• 97. Gotcha: explicit type for @TypeChecked test() { ["a", "b", "c"].collect { String it -> it.toUpperCase() // OK, it’s a String } } • A « Groovy Enhancement Proposal » to address the issue 48
  • 98. Closure shared variables @TypeChecked test() { def var = "abc" def cl = { var = new Date() } cl() var.toUpperCase() // Not OK! } 49
  • 99. Closure shared variables var assigned in the closure: «shared closure variable» @TypeChecked test() { def var = "abc" def cl = { var = new Date() } cl() var.toUpperCase() // Not OK! } 49
  • 100. Closure shared variables var assigned in the closure: «shared closure variable» @TypeChecked test() { Impossible to ensure the def var = "abc" assignment def cl = { var = new Date() }really happens cl() var.toUpperCase() // Not OK! } 49
  • 101. Closure shared variables var assigned in the closure: «shared closure variable» @TypeChecked test() { Impossible to ensure the def var = "abc" assignment def cl = { var = new Date() }really happens cl() var.toUpperCase() // Not OK! } Only methods of the most specific compatible type (LUB) are allowed by the type checker 49
  • 102. Closure shared variables class A { void foo() {} } class B extends A { void bar() {} } @TypeChecked test() { def var = new A() def cl = { var = new B() } cl() var.foo() // OK! } 50
  • 103. Closure shared variables class A { void foo() {} } class B extends A { void bar() {} } @TypeChecked test() { def var = new A() def cl = { var = new B() } cl() var.foo() // OK! } var is at least an instance of A 50
  • 104. Static Compilation • Given your Groovy code can be type checked... we can as well compile it « statically » • ie. generate the same byte code as javac • Also interesting for those stuck in JDK < 7 to benefit from performance improvements 51
  • 105. Static Compilation: • You gain: •Type safety • thanks to static type checking • static compilation builds upon static type checking •Faster code • as close as possible to Java’s performance •Code immune to « monkey patching » • metaprogramming badly used can interfere with framework code •Smaller bytecode size 52
  • 106. Static Compilation: • But you loose: • Dynamic features •metaclass changes, categories, etc. • Dynamic method dispatch •although as close as possible to « dynamic » Groovy 53
  • 107. Statically compiled & dyn. @CompileStatic String greeting(String name) { // call method with dynamic behavior // but with proper signature generateMarkup(name.toUpperCase()) }   // usual dynamic behavior String generateMarkup(String name) { def sw = new StringWriter() new MarkupBuilder(sw).html { body { div name } } sw.toString() } 54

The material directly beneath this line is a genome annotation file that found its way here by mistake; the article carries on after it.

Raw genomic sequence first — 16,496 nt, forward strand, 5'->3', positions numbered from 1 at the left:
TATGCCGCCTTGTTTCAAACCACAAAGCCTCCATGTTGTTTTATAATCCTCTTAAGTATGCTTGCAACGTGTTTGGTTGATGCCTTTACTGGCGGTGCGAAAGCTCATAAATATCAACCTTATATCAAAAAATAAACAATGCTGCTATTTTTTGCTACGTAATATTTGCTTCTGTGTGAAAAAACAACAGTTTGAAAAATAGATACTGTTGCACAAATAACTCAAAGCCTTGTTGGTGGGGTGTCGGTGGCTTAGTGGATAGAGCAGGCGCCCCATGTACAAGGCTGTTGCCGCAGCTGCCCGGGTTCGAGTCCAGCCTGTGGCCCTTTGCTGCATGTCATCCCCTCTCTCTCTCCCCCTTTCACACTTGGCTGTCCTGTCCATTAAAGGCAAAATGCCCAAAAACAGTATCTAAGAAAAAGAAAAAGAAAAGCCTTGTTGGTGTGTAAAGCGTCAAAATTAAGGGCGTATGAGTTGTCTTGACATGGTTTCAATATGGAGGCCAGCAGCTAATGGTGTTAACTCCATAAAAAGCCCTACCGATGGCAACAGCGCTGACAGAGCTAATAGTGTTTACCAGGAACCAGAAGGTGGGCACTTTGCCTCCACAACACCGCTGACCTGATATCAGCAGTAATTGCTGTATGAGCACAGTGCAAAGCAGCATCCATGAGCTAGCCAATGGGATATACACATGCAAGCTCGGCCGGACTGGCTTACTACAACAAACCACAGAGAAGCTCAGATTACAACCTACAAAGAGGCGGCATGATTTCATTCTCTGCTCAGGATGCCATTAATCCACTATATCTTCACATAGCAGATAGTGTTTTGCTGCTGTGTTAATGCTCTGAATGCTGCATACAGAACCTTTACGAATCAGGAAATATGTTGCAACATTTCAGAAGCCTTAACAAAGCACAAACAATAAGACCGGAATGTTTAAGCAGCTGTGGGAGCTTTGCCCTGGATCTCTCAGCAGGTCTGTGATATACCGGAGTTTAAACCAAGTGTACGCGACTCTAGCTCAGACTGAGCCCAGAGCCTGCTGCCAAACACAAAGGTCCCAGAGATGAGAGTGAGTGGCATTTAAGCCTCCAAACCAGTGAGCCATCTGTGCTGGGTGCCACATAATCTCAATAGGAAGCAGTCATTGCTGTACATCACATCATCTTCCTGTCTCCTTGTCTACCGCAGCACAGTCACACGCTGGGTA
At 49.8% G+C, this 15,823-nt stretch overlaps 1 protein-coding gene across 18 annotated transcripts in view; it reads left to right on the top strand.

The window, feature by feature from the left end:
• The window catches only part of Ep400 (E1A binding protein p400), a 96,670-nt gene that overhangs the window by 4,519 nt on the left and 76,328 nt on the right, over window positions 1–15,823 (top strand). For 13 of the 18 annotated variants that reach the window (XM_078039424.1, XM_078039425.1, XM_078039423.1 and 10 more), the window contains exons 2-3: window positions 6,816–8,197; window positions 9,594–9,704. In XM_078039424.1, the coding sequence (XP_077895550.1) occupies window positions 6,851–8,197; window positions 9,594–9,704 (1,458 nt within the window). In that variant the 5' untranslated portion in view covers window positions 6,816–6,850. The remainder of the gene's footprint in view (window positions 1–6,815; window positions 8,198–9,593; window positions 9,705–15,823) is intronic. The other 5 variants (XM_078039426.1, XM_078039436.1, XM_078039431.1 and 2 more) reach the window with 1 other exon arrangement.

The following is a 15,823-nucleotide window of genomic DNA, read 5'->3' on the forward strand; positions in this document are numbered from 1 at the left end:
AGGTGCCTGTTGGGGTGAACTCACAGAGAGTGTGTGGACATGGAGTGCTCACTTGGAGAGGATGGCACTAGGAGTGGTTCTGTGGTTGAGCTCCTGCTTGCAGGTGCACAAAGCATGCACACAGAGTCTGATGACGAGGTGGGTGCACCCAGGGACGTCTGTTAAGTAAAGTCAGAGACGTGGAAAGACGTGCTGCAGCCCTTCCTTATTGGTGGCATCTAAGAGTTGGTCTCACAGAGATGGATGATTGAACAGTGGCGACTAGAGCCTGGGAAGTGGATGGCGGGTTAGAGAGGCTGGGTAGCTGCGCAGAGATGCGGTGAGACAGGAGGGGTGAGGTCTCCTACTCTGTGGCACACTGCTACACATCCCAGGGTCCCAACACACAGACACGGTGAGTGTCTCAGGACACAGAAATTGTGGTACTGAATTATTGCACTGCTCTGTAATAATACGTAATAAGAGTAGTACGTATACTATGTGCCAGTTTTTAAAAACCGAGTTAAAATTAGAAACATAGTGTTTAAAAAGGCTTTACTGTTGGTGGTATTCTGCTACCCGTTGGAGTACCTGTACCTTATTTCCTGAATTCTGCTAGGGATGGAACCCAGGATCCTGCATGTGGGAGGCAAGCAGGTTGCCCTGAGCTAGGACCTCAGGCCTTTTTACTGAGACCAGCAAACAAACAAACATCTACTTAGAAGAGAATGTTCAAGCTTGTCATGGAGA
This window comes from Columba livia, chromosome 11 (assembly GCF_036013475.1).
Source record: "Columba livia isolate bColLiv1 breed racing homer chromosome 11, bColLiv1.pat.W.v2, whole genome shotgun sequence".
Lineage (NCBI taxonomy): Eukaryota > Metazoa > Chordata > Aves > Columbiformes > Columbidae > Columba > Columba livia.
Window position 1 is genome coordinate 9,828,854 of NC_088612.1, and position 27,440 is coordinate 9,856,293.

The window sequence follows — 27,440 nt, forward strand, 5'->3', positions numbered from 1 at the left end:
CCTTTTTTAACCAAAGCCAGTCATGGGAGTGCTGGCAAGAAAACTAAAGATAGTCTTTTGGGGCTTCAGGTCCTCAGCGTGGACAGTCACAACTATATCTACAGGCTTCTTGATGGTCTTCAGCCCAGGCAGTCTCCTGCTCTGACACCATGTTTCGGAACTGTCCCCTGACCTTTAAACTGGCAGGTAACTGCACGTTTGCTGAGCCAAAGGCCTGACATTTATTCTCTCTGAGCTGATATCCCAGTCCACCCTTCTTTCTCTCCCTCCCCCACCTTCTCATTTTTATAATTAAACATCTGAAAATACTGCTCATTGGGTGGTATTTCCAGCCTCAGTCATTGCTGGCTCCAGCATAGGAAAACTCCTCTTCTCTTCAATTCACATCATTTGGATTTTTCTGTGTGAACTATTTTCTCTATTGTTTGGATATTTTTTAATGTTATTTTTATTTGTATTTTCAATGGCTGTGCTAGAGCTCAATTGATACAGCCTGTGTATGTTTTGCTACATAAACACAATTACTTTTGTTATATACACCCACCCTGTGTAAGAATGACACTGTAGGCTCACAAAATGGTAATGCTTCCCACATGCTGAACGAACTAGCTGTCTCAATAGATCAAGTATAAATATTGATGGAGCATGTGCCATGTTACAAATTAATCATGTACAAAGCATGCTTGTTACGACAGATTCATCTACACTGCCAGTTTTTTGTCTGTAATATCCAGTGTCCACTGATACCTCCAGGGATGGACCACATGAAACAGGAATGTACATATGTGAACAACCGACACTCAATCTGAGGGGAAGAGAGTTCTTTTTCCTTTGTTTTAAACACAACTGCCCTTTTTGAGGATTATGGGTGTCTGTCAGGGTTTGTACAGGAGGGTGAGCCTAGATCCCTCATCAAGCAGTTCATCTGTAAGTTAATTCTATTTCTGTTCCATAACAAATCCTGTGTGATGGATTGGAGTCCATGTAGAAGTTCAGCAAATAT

• 108. What about performance? • Comparisons between: • Java • Groovy static compilation (Groovy 2.0) • Groovy with primitive optimizations (Groovy 1.8+) • Groovy without optimizations (Groovy 1.7) 55
  • 109. What about performance? Pi (π) Binary Fibonacci quadrature trees Java 191 ms 97 ms 3.6 s Static1.7 1.8 2.0 compilation 197 ms 101 ms 4.3 s Primitive optimizations 360 ms 111 ms 23.7 s No prim. optimizations 2590 ms 3220 ms 50.0 s 56
  • 110. Summary • Main themes of the Groovy 2.0 release •Modularity • Embark the JDK 7 enhancements •Project Coin •Invoke Dynamic • Static aspects • Static type checking • Static compilation 57
  • 111. Thank you! ge e Lafor lopment Gu illaum ovy Deve Gro H ead of om ge@ gmail.c Emai l: glafor forge e :@ gla .to/glaforg Twitter : http://gplus spot.com + pp Google p://glaforge.a tt Blog: h 58
  • 112. Questions & Answers • Got questions, really? Q&A 59
  • 113. Image credits • Bugs bunny: http://storage.canalblog.com/63/56/517188/47634843.jpeg • Pills: http://www.we-ew.com/wp-content/uploads/2011/01/plan-b-pills.jpg • Chains: http://2.bp.blogspot.com/-GXDVqUYSCa0/TVdBsON4tdI/AAAAAAAAAW4/EgJOUmAxB28/s1600/breaking-chains5_copy9611.jpg • Slurp: http://www.ohpacha.com/218-532-thickbox/gamelle-slurp.jpg • Grumpy: http://mafeuilledechou.fr/__oneclick_uploads/2010/05/grumpy.jpg • Modularity: http://php.jglobal.com/blog/wp-content/uploads/2009/11/modularity.jpg • Agenda: http://www.plombiereslesbains.fr/images/stories/agenda.jpg • Java 7: http://geeknizer.com/wp-content/uploads/java7.jpg • Road Runner: http://newspaper.li/static/4ada046b7772f0612fec4e3840142308.jpg • Porky: http://joshuadsandy.files.wordpress.com/2011/05/porky-pig-5.jpg • Will E help: http://www.clipart-fr.com/data/clipart/looney/looney_004.jpg • Coyote road runner: http://www.jenkle.com/wp-content/uploads/2010/12/coyote-wallpaper1.jpg • Lube: http://images.motorcycle-superstore.com/ProductImages/OG/0000_Motul_Chain_Lube_Road_--.jpg 60